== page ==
This is important for us to remember during these days when the very real possibility exist that the U.S. Supreme Court could curtail, if not overturn, Roe v. Wade and unrestricted access to abortion. We must remember that we still have so much work to do for the protection and dignity of life including that we first promote the integrity of natural marriage and the sacrament of Holy Matrimony between one man and one woman bound in a loving and respectful commitment to permanence, fidelity, and openness to conception of new human life.

Part and parcel to the first assault on human life of removing the name of each human person is the attack on the nature and integrity of natural marriage and the Sacrament of Holy Matrimony. The protection of the child must begin with the protection of natural marriage. Without natural marriage, marriage is denigrated into an arrangement of mutual and temporary convenience between two individuals, irrespective of gender, that removes the human qualities of permanence, fidelity, and fertility from sacrificial love on the part of husband and wife.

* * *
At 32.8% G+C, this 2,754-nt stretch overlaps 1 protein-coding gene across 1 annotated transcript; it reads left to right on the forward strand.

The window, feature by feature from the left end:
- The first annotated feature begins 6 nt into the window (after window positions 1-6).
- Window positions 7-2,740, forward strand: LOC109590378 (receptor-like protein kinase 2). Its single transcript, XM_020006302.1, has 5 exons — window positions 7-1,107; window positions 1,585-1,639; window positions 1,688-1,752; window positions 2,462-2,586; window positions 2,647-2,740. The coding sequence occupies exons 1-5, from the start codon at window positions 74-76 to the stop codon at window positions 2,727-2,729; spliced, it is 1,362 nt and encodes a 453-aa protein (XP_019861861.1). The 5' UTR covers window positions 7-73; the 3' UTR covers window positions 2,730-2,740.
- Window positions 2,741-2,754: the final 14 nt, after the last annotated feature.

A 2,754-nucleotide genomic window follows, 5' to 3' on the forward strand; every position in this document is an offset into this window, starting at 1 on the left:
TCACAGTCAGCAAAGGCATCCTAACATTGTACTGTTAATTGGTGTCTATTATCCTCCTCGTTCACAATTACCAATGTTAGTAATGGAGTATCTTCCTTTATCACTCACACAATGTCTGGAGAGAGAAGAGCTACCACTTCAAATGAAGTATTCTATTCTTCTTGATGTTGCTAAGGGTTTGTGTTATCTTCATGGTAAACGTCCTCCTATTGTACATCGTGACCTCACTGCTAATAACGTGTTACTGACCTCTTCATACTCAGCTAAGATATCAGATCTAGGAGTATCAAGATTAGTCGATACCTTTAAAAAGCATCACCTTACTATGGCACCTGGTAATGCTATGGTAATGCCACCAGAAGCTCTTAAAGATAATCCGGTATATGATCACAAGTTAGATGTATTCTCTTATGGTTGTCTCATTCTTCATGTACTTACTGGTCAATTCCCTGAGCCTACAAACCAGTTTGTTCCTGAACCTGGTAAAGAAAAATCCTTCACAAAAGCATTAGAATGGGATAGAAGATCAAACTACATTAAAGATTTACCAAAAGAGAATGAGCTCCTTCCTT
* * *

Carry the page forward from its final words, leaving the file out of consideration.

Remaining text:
The challenge for us today is that so many young men and women are afraid to make the sacrifice of a marital commitment because they have come to see and to fear that divorce is inevitable. So, they lack confidence, and they refuse to marry because they do not want to divorce. They refuse to commit to love and to sacrifice for each other, so they become afraid of having children or they choose to have children only out of their own desire for a legacy or to meet their own emotional needs. This in part leads to the current phenomenon of parents treating their children as peers instead of fulfilling their responsibility to be their children’s fathers and mothers.